Should you open a Marcus savings account or this type of account instead?

Piggy bank next to a financial report
Piggy bank next to a financial report

In recent weeks, there’s been a great deal of excitement here in the UK about a new savings account, Marcus by Goldman Sachs.

As its name suggests, Marcus is a foray into the challenger bank space by investment bank Goldman Sachs. Launched in the US in 2016 and now serving over half a million customers there, Marcus launched in the UK on 27 September, and has already seen over 50,000 British customers sign up since then.

So, should you jump on the bandwagon and sign up for an account too?

Higher interest rate

Marcus advertises that it’s “putting the interest back into savings.”

Yet, to my mind, the interest rate is hardly anything to get excited about. Right now, Marcus offers a rate of just 1.5% AER, which is not only ‘variable’ (meaning it could change) but also includes a ‘bonus’ rate of 0.15% for the first 12 months.

Sure, that beats that the current average rate on easy-access savings accounts of 0.63% (according to Moneyfacts), but a return of 1.5% per year isn’t going to make you rich, is it? Invest £10,000 and you’ll receive interest of just £150 after a year. With inflation running at between 2.5% to 3% in the UK at the moment, any money earning 1.5% per year is actually losing purchasing power.

Of course, cash savings are useful when it comes to saving for short-term goals, or for having money available for emergencies. In this respect, a Marcus account could be handy, as there are no fees or charges to withdraw money. Yet as a long-term savings vehicle, a Marcus account probably won’t be very effective.

Boost your wealth

If you’re looking to actually grow your money at a decent rate, beat inflation, and build up significant wealth over the long term, it could make more sense to open a Stocks & Shares ISA instead of a Marcus savings account.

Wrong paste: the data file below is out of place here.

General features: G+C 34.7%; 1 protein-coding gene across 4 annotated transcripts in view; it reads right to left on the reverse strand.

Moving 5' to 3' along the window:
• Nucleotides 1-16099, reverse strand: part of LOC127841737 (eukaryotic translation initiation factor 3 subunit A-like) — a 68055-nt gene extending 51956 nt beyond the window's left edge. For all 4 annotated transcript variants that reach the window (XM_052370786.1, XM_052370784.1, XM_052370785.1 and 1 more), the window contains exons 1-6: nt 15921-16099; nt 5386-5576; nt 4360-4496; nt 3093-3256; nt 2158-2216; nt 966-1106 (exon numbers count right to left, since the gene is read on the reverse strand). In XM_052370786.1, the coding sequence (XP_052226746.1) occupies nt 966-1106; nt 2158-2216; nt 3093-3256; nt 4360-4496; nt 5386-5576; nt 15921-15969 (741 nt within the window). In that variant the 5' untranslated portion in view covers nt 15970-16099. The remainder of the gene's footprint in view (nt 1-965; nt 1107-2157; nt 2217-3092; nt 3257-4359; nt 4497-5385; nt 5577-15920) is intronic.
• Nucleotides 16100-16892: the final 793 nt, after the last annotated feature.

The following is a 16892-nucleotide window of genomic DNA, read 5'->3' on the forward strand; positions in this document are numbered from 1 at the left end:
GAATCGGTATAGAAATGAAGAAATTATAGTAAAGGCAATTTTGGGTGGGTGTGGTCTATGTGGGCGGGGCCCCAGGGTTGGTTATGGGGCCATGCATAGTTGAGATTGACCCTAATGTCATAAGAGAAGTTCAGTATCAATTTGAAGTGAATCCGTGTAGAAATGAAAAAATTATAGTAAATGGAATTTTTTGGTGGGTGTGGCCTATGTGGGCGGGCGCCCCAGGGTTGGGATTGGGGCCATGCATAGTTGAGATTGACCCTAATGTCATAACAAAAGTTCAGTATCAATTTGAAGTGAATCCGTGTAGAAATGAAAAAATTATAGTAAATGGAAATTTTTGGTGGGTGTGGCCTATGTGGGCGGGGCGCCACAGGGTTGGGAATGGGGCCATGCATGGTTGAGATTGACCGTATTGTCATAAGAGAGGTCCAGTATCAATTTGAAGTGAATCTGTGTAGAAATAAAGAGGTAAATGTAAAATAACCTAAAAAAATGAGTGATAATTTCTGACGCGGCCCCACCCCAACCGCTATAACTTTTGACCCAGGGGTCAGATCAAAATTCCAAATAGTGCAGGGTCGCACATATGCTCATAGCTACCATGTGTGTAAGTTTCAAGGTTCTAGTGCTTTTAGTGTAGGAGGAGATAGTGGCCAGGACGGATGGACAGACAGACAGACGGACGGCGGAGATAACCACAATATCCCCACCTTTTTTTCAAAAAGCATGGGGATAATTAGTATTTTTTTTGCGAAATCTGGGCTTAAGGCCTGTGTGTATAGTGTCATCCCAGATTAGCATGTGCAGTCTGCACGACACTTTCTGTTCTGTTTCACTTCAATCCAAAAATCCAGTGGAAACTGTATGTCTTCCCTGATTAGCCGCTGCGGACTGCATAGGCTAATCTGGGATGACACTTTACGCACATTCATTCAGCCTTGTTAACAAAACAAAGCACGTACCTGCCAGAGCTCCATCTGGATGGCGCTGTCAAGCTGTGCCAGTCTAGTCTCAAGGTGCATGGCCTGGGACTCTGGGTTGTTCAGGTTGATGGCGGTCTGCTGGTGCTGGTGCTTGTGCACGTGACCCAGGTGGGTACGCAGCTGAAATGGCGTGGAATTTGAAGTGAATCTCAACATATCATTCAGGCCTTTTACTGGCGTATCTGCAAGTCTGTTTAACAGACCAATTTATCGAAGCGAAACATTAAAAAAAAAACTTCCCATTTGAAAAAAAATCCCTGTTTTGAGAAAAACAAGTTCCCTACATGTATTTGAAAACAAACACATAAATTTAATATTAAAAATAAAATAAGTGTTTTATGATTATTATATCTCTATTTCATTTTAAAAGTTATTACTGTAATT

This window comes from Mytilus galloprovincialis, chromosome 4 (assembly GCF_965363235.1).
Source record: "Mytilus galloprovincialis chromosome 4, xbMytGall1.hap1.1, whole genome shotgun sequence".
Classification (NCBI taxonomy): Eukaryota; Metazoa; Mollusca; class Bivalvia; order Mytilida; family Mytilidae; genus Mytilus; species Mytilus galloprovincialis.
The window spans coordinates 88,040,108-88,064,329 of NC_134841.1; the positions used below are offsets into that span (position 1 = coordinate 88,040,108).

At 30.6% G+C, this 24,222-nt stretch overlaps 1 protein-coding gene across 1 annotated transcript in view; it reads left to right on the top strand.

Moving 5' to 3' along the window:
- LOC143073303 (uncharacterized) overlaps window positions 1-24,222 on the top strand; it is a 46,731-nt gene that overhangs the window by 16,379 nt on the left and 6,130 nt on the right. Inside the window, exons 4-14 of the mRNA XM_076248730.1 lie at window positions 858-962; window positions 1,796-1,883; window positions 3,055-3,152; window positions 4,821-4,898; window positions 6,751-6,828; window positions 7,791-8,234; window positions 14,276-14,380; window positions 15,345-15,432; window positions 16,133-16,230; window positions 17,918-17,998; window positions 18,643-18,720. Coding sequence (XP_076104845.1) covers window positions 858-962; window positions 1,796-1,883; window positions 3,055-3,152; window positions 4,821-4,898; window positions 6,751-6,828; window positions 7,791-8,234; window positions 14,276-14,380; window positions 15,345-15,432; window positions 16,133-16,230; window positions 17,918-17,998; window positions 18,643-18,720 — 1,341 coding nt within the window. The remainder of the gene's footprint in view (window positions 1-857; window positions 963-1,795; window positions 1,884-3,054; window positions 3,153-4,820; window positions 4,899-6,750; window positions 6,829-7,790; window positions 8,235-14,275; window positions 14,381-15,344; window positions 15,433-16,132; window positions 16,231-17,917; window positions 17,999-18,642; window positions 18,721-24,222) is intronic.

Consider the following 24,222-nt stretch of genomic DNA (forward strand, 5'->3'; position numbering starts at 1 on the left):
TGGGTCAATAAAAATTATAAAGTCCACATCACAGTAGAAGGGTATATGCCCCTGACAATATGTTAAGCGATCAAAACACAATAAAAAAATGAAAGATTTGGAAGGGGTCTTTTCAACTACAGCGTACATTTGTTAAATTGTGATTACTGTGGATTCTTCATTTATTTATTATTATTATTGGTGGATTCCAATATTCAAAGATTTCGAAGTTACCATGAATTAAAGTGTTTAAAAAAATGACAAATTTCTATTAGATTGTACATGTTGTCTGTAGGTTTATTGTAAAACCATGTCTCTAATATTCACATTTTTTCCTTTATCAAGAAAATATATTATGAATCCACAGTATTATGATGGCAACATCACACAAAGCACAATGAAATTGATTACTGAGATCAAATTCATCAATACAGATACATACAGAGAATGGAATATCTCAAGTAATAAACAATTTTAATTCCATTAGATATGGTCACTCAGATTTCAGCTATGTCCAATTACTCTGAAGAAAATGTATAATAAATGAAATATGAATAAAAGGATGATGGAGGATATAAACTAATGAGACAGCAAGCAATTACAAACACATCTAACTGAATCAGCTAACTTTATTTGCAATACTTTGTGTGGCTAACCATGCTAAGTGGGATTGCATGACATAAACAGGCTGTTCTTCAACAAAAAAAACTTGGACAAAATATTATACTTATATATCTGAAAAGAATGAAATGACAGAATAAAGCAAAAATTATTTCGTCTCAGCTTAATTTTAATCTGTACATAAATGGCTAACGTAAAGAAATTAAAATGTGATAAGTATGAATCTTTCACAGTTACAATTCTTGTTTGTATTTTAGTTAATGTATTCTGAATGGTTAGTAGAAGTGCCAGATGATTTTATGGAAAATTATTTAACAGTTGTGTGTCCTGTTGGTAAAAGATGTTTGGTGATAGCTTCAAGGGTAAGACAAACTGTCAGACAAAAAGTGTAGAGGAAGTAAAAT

With a Stocks & Shares ISA you can still hold money in cash (you probably won’t get a rate as high as 1.5% though) but you can also invest in a vast range of funds, investment trusts, exchange-traded funds (ETFs) and individual stocks, and this could help you boost your wealth over the long run.

For example, through a Stocks & Shares ISA, you could invest in a popular fund such as the Lindsell Train Global Equity Fund, which invests in high-quality companies all across the world and has returned more than 140% over the last five years. Or you could keep things simple by buying an ETF that tracks the FTSE 100 index. Alternatively, you could build up a portfolio of dividend stocks yourself. Right now, after the recent market sell-off, there are a number of well-known companies in the FTSE 100 offering yields of 5%, 6% and 7%.

It’s also worth noting that any income or capital gains you generate within an ISA account are entirely tax-free. As such, I believe the Stocks & Shares ISA offers considerable appeal as an investment account. While the Marcus savings account could be useful for those saving for short-term goals, the ISA is a great product for those looking to build wealth over the long term.

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